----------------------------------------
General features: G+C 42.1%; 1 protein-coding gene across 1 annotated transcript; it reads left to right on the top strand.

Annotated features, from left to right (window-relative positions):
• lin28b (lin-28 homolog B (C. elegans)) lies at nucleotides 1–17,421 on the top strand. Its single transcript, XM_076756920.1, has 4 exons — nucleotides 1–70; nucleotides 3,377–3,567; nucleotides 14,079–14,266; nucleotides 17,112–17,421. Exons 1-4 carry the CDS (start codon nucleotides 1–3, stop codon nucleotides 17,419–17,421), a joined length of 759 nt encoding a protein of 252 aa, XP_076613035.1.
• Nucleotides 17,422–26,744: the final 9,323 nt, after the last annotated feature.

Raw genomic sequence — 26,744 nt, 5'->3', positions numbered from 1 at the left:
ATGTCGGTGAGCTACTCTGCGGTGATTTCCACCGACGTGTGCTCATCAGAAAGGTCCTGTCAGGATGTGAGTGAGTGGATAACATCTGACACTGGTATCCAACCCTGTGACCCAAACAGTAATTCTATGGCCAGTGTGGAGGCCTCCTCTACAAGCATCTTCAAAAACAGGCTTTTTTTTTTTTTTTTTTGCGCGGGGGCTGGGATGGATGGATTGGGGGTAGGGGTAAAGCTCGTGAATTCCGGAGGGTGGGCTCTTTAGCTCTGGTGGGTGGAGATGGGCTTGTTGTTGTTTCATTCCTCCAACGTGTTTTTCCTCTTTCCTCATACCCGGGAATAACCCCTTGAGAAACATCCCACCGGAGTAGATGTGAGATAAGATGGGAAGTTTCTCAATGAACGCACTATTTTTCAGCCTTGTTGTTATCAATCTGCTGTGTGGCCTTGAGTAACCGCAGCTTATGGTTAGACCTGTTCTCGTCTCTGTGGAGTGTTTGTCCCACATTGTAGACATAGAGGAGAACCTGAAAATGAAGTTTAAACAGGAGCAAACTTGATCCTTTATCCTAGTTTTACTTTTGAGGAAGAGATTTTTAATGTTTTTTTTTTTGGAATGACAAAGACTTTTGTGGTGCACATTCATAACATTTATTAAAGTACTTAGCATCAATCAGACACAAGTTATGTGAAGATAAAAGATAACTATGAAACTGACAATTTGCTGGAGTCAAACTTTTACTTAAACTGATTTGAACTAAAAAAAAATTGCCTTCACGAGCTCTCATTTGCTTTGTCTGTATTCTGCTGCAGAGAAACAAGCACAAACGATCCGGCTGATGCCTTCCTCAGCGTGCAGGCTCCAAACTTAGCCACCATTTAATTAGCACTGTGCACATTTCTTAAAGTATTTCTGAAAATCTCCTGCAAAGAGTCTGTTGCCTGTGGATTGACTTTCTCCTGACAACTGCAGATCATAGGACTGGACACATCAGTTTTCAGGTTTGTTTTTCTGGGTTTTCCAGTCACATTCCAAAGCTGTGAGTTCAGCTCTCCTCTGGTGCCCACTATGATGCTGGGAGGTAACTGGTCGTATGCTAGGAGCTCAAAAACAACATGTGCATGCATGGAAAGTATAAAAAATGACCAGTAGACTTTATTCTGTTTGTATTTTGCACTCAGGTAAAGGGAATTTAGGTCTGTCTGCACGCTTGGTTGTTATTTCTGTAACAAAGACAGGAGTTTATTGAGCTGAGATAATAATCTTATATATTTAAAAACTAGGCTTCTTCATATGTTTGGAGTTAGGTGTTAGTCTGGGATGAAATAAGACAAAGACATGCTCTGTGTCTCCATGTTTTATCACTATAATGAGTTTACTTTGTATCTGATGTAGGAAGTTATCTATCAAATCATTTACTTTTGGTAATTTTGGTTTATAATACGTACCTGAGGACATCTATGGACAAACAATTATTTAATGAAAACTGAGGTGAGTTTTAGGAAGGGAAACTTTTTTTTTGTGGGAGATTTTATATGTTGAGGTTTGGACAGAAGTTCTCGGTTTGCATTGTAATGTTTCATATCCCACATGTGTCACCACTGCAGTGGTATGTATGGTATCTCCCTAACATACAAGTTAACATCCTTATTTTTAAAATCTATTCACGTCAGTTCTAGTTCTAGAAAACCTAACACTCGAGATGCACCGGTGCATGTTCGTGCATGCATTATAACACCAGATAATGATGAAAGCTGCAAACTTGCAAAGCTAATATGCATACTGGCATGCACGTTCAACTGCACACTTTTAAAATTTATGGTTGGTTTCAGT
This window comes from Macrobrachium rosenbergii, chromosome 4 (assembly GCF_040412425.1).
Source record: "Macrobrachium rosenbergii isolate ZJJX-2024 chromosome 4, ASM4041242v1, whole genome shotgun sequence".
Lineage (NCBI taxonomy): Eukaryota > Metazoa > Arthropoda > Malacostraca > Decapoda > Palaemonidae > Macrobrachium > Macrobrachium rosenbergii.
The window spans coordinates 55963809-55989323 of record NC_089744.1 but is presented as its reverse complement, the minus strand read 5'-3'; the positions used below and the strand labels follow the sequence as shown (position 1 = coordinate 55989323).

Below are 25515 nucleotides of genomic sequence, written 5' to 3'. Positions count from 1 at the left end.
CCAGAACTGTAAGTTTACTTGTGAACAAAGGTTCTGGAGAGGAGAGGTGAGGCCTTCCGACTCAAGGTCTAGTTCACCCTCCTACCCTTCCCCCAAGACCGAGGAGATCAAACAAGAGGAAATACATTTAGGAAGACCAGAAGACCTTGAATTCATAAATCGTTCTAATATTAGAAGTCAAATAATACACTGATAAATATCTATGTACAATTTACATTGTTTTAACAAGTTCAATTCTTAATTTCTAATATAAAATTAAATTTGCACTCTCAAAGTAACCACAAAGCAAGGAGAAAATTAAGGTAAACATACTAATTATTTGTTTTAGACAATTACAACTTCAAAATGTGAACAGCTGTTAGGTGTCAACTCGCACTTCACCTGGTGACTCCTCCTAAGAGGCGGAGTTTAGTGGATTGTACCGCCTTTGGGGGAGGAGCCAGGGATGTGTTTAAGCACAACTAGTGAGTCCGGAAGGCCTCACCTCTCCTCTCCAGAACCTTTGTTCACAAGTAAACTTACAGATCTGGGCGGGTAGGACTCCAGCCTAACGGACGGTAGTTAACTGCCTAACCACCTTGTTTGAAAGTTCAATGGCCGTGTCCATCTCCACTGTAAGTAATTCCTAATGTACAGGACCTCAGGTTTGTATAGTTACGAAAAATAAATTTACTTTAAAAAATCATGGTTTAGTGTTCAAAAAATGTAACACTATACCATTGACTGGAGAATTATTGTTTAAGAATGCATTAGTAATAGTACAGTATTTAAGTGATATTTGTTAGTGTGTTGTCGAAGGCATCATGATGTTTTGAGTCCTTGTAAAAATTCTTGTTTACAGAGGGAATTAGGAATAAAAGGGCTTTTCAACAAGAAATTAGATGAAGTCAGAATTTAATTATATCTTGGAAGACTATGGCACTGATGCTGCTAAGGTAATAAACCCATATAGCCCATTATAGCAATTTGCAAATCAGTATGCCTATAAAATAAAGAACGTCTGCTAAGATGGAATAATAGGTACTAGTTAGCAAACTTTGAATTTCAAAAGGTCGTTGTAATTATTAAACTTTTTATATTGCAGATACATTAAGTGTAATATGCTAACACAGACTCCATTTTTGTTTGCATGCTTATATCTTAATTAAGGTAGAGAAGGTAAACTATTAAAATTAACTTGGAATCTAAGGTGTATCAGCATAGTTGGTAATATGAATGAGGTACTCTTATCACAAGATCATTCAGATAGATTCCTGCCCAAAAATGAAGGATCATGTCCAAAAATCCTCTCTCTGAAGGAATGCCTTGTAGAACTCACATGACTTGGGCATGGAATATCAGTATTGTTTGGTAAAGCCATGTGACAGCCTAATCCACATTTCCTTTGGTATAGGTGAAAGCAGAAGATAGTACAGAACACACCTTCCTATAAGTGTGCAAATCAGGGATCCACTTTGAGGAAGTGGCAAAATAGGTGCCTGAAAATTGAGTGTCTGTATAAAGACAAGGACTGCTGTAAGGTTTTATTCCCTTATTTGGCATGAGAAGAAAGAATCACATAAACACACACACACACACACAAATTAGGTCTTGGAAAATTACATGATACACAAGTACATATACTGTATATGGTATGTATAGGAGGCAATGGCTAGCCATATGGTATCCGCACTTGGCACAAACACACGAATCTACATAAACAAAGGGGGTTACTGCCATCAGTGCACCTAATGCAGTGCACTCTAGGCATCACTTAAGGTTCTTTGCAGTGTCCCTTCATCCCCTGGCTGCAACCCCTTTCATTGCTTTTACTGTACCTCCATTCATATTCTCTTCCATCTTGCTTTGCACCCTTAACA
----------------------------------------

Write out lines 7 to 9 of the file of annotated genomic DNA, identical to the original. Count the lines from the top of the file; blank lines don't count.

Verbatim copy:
This window comes from Macrobrachium rosenbergii, chromosome 4 (assembly GCF_040412425.1).
Source record: "Macrobrachium rosenbergii isolate ZJJX-2024 chromosome 4, ASM4041242v1, whole genome shotgun sequence".
Lineage (NCBI taxonomy): Eukaryota > Metazoa > Arthropoda > Malacostraca > Decapoda > Palaemonidae > Macrobrachium > Macrobrachium rosenbergii.